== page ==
As mentioned in the history section about the community, the decree of erection as a ‘public association of the faithful destined to become a religious institute’ was received from Cardinal Cormac Murphy O’Connor in December 2003 (a copy can be seen below). This followed two years living together as a private association of the faithful discerning what the Lord was asking of us.
The action of the Cardinal established COLW as a public juridic person in the Church (this is defined in canon 313 of the 1983 Code of Canon Law, which is the principle legal text of the Roman Catholic Church. Sr Sharon Holland, IHM, who has advised us on matters of Church law throughout COLW’s existence, kindly sent us some notes in March 2013 (extracts of which follow) to help us, and all those interested, to understand the common practice when new religious communities are started.
‘Although it is not evident in the Code (of Canon Law), it is the long practice of the Holy See, that before becoming a religious institute, a community must first be established as an association of the faithful in the Church. In the past, and under the 1917 Code, these were referred to as pious unions, but the principle is the same. Members lived as religious, wore habits etc., back in the 19th century, while growing, gaining experience and preparing for formal approval as religious. All institutes begin this way.
Because of this, when a bishop is establishing such an association, he is advised to write the Decree saying that it is a “public association of the faithful, destined to become a religious institute.” There is similar language in Pope John Paul II’s apostolic constitution Pastor Bonus, n. 111, placing such associations in relationship with CICLSAL (the Vatican’s Congregation for Institutes of Consecrated Life and Societies of Apostolic Life).
Cardinal Murphy O’Connor’s Decree of Erection of the Community of Our Lady of Walsingham contains a number of points which reflect the intention of the Church in requiring this first canonical step for a new foundation.
- It is defined as a public association of the faithful “destined to become a religious institute”
- In addition to the canons on associations, the community is governed by “its own Statutes”. It is according to these approved Statutes that it is possible for such a community to begin to live a life, as similar as possible, to the religious state to which it aspires.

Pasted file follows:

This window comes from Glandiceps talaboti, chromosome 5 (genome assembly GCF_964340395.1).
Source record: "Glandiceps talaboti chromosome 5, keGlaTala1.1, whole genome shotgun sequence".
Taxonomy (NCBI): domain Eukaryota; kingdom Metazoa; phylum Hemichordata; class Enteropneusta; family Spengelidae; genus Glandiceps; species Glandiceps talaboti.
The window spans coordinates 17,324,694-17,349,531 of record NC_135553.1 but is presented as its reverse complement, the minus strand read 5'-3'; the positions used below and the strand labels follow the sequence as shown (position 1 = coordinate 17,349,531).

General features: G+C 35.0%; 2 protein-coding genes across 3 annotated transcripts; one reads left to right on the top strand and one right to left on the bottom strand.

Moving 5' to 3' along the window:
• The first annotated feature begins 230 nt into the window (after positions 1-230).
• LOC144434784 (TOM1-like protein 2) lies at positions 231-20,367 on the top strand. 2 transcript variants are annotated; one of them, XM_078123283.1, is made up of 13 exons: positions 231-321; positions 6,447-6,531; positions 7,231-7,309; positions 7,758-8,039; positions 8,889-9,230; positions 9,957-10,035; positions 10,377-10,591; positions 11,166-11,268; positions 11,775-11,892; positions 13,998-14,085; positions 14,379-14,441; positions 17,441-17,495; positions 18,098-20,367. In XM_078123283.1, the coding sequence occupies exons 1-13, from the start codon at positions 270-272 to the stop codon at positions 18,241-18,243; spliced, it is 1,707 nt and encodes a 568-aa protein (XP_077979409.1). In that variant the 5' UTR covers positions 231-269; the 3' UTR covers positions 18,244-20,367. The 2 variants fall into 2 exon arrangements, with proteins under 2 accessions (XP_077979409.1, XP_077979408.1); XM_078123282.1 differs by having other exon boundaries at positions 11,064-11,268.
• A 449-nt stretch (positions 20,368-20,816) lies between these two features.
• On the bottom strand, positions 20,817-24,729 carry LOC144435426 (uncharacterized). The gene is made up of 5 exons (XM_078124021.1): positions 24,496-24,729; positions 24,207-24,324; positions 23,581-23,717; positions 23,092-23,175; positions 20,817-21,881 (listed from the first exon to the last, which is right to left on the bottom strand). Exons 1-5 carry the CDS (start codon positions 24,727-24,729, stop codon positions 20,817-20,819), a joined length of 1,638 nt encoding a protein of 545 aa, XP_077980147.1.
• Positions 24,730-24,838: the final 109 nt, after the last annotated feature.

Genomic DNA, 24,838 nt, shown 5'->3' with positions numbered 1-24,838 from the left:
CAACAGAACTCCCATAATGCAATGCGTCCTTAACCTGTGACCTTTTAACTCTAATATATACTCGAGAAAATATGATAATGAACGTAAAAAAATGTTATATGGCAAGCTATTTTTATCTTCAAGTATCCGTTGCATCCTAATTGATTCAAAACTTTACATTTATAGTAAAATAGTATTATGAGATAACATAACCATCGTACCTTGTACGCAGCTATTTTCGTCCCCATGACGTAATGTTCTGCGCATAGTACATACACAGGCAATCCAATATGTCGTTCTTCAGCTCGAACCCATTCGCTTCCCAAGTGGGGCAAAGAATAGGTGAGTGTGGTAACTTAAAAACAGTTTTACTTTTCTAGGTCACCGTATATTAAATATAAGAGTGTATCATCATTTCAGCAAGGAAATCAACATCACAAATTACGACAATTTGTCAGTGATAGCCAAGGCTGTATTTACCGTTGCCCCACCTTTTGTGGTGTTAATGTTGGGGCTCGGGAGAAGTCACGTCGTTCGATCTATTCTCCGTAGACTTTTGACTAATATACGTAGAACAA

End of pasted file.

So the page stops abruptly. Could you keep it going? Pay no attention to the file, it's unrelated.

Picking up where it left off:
- The Cardinal included essential points in the Decree which would clarify the intent of the community and it’s right to live accordingly: to receive members, establish a novitiate, make private vows, wear distinctive garb “and to live and govern themselves in a manner as close to the religious life they aspire to as is possible in this formative stage.” Further he notes that the community relates to the vicar for religious, rather than laity and, if needed, to CICLSAL, not the Council for the Laity.
- The latter points are fully in accord with what CICLSAL recommends to Bishops or founding persons who ask, and follows the logic expressed in the above reference to Pastor Bonus.
Sr Sharon has also noted several other key points in relation to COLW’s current status, and for the benefit of those people who may be interested in the canonical status of COLW we include these comments for reference:
- Type of Association: The canons cited in the Decree are those introductory for all associations and those for public associations. They do not refer to private associations or to the few canons particular to lay associations. It is better to avoid the confusion of “lay”. Many of us technically are “lay religious” (canon 588.3 of the 1983 Code) as distinct from clerical religious, but it is not a particularly helpful distinction.
- Experience of Others: Throughout the world, there are many associations of the faithful aspiring to become religious institutes. Some are simply viewed and received gratefully as if they were already religious, and in some cultural contexts, they are the object of curiosity or criticism . When petitions came to CICLSAL for approval before diocesan erection, some had been in existence for decades and others had grown much more quickly to the required number and, hopefully, maturity. Often they had spread to other dioceses, and all of the Bishops are consulted. In the case of new foundations which foresee having both women and men as members, there are some particular guidelines at CICLSAL. Several of this type, besides the Franciscan fraternity of Bethany, are listed in the Annuario Pontificio under the rubric of “New Communities of Consecrated Life”. There is on-going study of how these are structured. Some are two united religious institutes sharing charisms and mission.
- COLW is authorized by the decree to have a novitiate and to profess private vows. There is not really a problem in speaking of “formation”; it is not exclusively reserved to religious. The distinction between private and public vows is difficult to have understood by participants in a celebration. A vow is public if a “legitimate superior accepts it in the name of the Church” (canon 1192.1 of the 1983 Code). It technically has nothing to do with the number of people looking on, but of course, this defies common perception.
Any reader who wishes to make further enquiries about the canonical status of COLW is encouraged to contact us directly with any questions that they may have.